Built around the year 1000 on the top of one of the highest hills in the area, it originally consisted of a modest-sized fortress with its tower. After fires and devastation, a new octagonal tower was rebuilt in 1296, flanked by a parallelepiped garrison.
The subsequent development of the Rocca is linked to the fortunes of the Farnese family. The family took possession of the garrison in the middle of the 15th century and carried out numerous interventions to transform it into a noble palace. The "Cortile d'Amore" (Love Courtyard) was later built, so called because its construction was due to the celebration of the marriage between Angelo Farnese (brother of the future Pope Paul III) and Lella Orsini dei conti di Pitigliano in 1488.
Inside the courtyard, there is a travertine well designed by Antonio da Sangallo the younger (as well as the monumental fireplace in the ducal hall) in the first half of the 16th century, when the Rocca was inhabited by Pier Luigi Farnese (son of Pope Paul III) and his family.
Another historical and artistic element of the Rocca is the Loggia overlooking the garden and the Valentano plain, built to celebrate the election of Cardinal Alessandro Farnese to the papal throne with the name Paul III in 1534. In 2021 the Rocca was included in the Network of Historic Houses of Lazio.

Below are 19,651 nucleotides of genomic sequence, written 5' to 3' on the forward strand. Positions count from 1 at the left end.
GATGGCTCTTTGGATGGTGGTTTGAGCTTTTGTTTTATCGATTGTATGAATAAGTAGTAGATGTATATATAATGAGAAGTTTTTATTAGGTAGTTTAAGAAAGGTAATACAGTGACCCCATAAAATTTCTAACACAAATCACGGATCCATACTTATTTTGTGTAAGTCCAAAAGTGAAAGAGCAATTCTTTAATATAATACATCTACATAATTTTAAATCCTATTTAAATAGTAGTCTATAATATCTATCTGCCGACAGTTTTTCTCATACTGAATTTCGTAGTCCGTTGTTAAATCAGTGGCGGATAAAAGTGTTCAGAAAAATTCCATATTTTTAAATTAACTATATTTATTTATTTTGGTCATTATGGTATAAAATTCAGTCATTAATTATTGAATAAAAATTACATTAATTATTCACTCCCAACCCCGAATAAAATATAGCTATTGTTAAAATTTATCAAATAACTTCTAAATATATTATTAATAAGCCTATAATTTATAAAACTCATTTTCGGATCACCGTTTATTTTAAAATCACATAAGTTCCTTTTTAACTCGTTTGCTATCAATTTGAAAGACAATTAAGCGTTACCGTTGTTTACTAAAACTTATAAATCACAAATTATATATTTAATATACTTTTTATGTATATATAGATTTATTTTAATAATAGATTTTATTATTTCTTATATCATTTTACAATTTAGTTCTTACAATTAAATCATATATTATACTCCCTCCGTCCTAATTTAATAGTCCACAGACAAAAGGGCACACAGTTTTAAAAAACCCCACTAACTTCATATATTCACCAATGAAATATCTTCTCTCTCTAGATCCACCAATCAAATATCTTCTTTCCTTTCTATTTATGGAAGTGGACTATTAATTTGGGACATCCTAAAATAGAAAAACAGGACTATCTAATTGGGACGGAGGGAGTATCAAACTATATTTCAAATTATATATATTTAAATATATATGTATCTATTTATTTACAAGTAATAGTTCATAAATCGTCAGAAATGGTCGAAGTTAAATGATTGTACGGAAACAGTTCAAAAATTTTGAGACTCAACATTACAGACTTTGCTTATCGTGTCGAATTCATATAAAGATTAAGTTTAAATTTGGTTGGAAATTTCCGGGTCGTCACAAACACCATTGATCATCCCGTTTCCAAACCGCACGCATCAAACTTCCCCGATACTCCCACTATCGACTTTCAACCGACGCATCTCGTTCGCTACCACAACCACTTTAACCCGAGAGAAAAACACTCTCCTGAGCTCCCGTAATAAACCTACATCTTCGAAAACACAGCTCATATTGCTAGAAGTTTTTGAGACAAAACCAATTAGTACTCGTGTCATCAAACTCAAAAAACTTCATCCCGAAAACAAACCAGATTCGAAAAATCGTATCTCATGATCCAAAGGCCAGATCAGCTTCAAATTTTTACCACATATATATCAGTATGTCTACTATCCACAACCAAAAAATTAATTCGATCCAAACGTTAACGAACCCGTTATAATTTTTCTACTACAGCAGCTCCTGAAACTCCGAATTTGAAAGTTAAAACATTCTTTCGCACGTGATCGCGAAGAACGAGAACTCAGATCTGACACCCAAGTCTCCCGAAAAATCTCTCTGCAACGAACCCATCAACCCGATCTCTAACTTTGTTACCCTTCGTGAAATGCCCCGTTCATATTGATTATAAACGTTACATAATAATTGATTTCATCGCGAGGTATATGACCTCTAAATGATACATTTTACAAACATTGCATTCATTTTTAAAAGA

The Holy Staircase
Located inside the Farnese Fortress, its layout dates back to the mid-16th century and connected the first and second floors of the fortress. The construction of the Scala Santa took place several decades after 1730, when part of the structure was granted to the cloistered Dominican nuns led by Sister Maria Gertrude Salandri and the Valentine nun Anna Maria Starnini, who founded their monastery there.
The staircase was commissioned by Salandri in the image of that of St John Lateran.
On the sides of the staircase, made up of the traditional 28 steps, are scenes from the Passion of Christ; other paintings relating to the Passion are to be found in the small chapel at the top where, at the bottom, a wooden crucifix was placed that Sister Anna Maria had recovered from the church of Bisenzio (today it is replaced by a reproduction as the original was brought to Gubbio by the last nuns who left the monastery in 1931).
Photo by AlessioFunghiPH